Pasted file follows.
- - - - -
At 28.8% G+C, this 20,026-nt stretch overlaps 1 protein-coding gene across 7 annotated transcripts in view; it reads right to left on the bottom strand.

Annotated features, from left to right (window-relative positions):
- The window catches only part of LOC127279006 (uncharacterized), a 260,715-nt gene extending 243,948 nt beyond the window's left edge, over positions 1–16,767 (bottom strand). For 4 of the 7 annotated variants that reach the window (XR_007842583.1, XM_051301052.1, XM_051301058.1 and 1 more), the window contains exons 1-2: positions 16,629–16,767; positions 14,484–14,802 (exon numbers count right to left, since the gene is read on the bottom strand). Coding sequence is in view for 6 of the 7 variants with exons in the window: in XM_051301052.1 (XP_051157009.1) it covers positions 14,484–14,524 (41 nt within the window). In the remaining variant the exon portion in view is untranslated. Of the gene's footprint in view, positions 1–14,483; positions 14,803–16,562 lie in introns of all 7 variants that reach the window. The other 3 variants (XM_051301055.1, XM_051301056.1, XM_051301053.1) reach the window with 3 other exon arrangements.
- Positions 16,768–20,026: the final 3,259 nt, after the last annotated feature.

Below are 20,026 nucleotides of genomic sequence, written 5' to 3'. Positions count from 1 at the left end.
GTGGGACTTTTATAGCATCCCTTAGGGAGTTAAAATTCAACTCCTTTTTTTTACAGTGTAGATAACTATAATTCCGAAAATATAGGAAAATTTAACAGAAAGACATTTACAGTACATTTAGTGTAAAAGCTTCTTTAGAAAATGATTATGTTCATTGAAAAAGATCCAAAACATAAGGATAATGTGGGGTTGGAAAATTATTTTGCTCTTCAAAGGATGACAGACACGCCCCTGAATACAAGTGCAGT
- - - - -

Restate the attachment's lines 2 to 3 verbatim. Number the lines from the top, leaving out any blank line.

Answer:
Annotated features, from left to right (window-relative positions):
- The window catches only part of LOC127279006 (uncharacterized), a 260,715-nt gene extending 243,948 nt beyond the window's left edge, over positions 1–16,767 (bottom strand). For 4 of the 7 annotated variants that reach the window (XR_007842583.1, XM_051301052.1, XM_051301058.1 and 1 more), the window contains exons 1-2: positions 16,629–16,767; positions 14,484–14,802 (exon numbers count right to left, since the gene is read on the bottom strand). Coding sequence is in view for 6 of the 7 variants with exons in the window: in XM_051301052.1 (XP_051157009.1) it covers positions 14,484–14,524 (41 nt within the window). In the remaining variant the exon portion in view is untranslated. Of the gene's footprint in view, positions 1–14,483; positions 14,803–16,562 lie in introns of all 7 variants that reach the window. The other 3 variants (XM_051301055.1, XM_051301056.1, XM_051301053.1) reach the window with 3 other exon arrangements.